By Karen Lema
PUERTO PRINCESA, Philippines (Reuters) -Washington will stand by the Philippines in the face of intimidation and coercion in the South China Sea, U.S. Vice President Kamala Harris said on Tuesday while visiting the Palawan island in the disputed waters.
Aboard a Philippine coastguard vessel docked in the Puerto Princesa bay, Harris said the United States and the broader international community “have a profound stake in the future of this region”.
Harris’ Palawan stop was part of a three-day visit to one of the United States’ oldest security allies in Asia, which is also central to its bid to counter China’s increasingly assertive policies in the South China Sea and towards Taiwan.
“We must stand up for principles such as respect for sovereignty and territorial integrity, unimpeded lawful commerce, the peaceful resolution of disputes, and the freedom of navigation and overflight in the South China Sea, and throughout the Indo-Pacific,” she said in a speech.
Beijing claims almost all the South China Sea, which is believed to contain massive oil and gas deposits and through which trillions of dollars in trade passes each year.
A 2016 ruling by an arbitration tribunal in The Hague said Beijing’s expansive South China Sea claims had no legal basis, delivering a victory for Manila.
But the Philippines has been unable to enforce the ruling and has since filed hundreds of protests over what it calls encroachment and harassment by China’s coastguard and its vast fishing fleet.
During her speech, Harris reiterated Washington’s support for the 2016 arbitration ruling, which China said it would not accept, saying the decision “is legally binding and must be respected”.
Philippine President Ferdinand Marcos Jr said on Tuesday his country would send a diplomatic note to Beijing following an incident in the South China Sea involving a floating rocket piece.
The incident happened ahead of Harris’ visit, the highest-level trip to the Philippines by a Biden administration official that is seen as part of Washington’s effort to revive ties with Manila, which moved closer to China under former President Rodrigo Duterte.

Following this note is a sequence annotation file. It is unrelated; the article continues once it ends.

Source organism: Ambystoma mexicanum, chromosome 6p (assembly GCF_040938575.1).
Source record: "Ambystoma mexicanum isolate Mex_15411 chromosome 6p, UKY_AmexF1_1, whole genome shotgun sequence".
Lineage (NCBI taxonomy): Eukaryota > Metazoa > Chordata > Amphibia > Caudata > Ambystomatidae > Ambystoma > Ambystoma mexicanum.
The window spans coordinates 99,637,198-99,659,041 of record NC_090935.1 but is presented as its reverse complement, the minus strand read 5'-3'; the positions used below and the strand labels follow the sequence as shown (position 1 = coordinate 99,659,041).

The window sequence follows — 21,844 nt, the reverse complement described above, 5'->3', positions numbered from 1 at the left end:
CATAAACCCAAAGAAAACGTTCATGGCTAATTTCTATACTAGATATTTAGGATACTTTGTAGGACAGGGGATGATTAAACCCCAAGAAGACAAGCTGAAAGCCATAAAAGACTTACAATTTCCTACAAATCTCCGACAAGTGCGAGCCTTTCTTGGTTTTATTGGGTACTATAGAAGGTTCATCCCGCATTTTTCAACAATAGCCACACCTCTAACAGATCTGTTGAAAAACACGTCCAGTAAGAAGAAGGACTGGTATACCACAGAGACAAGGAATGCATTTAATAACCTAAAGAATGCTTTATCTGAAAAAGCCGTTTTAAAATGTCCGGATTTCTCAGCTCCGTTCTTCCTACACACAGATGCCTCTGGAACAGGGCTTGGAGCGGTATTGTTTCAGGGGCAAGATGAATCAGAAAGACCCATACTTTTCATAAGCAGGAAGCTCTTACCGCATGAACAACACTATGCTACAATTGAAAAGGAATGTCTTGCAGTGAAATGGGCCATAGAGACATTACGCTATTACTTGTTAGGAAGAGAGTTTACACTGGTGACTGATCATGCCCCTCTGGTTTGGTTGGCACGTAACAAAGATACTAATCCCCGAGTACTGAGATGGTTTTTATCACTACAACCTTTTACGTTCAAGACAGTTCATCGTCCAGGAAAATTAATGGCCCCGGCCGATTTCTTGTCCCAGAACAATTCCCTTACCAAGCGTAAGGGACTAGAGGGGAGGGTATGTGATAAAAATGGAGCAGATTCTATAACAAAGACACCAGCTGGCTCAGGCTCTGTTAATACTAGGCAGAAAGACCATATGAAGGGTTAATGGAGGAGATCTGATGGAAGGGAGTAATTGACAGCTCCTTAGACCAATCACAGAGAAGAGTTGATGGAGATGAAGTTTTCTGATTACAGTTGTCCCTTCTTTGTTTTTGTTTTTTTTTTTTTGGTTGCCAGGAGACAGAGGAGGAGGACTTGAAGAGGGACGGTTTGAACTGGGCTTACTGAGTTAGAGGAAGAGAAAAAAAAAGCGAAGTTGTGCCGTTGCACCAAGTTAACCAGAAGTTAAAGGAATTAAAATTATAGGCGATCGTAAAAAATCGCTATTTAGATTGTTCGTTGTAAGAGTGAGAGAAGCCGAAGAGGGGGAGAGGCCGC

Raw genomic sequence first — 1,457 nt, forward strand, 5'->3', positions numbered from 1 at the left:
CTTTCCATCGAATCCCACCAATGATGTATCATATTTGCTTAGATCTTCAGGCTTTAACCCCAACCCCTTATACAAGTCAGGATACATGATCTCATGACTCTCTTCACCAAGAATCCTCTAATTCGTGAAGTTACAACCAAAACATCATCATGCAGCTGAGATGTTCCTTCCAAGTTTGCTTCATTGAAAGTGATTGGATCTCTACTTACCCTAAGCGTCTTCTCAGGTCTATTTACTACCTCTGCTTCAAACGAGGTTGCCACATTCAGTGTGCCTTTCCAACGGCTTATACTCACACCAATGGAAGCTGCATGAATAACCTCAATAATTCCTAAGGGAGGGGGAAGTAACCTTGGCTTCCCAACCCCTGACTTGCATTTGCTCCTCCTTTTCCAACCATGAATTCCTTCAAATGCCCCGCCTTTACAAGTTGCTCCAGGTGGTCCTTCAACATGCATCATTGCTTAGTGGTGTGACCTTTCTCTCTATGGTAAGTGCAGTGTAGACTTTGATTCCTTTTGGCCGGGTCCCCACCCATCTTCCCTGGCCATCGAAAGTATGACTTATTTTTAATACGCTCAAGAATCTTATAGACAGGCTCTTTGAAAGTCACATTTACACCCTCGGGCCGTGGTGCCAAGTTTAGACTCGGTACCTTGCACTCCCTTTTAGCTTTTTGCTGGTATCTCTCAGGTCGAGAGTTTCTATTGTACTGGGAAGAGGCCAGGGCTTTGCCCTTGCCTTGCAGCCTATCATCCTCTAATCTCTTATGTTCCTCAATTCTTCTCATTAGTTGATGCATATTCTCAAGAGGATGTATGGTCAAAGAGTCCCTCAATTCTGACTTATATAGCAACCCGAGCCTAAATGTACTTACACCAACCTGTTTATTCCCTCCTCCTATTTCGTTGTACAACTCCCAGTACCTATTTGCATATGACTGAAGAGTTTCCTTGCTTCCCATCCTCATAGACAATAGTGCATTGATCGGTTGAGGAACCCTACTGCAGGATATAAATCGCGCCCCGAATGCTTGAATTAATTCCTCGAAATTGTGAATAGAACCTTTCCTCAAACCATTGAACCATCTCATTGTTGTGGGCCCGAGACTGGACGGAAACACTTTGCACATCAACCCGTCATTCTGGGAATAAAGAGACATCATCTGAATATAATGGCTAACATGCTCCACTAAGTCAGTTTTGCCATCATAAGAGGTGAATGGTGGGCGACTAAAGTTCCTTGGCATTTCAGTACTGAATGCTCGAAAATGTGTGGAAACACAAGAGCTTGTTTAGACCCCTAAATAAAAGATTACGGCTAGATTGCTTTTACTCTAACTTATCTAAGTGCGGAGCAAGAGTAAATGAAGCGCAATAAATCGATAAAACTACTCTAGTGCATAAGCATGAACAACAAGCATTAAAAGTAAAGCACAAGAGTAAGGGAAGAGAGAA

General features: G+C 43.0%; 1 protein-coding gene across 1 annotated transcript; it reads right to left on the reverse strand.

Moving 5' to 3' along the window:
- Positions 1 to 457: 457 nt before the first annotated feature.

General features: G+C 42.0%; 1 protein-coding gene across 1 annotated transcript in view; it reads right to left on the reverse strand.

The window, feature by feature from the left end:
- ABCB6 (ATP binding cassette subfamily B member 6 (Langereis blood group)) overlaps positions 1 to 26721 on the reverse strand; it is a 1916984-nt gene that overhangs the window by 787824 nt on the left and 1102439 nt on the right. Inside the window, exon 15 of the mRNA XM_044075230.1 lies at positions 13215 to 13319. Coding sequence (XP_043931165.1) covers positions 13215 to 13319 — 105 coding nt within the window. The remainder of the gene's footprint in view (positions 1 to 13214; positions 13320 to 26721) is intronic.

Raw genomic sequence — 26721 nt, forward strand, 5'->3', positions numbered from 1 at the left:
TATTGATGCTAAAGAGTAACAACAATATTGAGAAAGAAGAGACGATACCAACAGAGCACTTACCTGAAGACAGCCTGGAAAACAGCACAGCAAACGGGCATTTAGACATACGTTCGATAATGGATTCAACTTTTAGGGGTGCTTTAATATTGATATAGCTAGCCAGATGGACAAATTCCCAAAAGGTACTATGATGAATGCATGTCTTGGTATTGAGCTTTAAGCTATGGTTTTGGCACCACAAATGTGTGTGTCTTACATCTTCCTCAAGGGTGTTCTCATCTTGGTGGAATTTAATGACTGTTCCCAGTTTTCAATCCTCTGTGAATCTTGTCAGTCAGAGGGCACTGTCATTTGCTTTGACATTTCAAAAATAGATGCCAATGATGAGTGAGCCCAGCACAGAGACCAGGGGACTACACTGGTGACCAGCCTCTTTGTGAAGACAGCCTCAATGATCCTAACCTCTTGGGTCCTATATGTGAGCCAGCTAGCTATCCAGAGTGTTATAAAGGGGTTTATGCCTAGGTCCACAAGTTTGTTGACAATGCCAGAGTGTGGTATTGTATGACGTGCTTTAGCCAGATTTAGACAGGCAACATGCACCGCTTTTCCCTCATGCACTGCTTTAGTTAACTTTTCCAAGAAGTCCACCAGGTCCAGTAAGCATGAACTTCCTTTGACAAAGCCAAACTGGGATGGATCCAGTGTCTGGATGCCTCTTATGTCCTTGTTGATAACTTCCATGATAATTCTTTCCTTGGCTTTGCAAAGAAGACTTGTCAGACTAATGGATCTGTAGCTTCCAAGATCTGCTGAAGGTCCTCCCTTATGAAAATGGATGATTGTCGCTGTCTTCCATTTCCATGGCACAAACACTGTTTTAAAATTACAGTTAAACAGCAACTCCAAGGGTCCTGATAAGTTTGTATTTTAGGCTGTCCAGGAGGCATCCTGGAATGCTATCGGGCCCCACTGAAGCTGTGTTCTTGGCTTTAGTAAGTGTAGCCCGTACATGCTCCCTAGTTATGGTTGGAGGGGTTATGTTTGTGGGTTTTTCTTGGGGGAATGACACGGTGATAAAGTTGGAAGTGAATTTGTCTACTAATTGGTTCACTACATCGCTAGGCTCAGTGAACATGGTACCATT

Marcos said during one-to-one talks with Harris on Monday that the two nations’ strong ties had become even more important, given what he called “upheavals” in the region.
Before boarding the coastguard ship, Harris visited Tagburos, one of Palawan’s many coastal communities where she spoke with local leaders and fishermen, whose livelihoods are threatened by illegal and unreported fishing and climate change.
“Communities like this have seen the consequences, and people here know the impact when foreign vessels enter Philippine waters and illegally deplete the fishing stock, and when they harass and intimidate local fishers,” Harris said in an apparent swipe at China.
The visit comes amid strained relations between China and the United States, particularly over Taiwan, the democratically governed island China has long vowed to bring under its control.
“China consistently believes that communication and cooperation between countries should be conducive to increasing understanding and trust between countries in the region,” Chinese foreign ministry spokesman Zhao Lijian told reporters at a regular briefing.
“We are not opposed to the United States and the Philippines having normal contact, but this kind of contact should not harm other countries’ interests,” he said.
Palawan is about 320 km (200 miles) from the Spratly islands, where China has dredged the sea floor to build harbours and airstrips. Parts of the archipelago are also claimed by Brunei, Malaysia, the Philippines, Taiwan and Vietnam.
(Additional reporting by Yew Lun Tian and Martin Pollard in Beijing; Writing by Ed Davies; Editing by Lincoln Feast and Alex Richardson)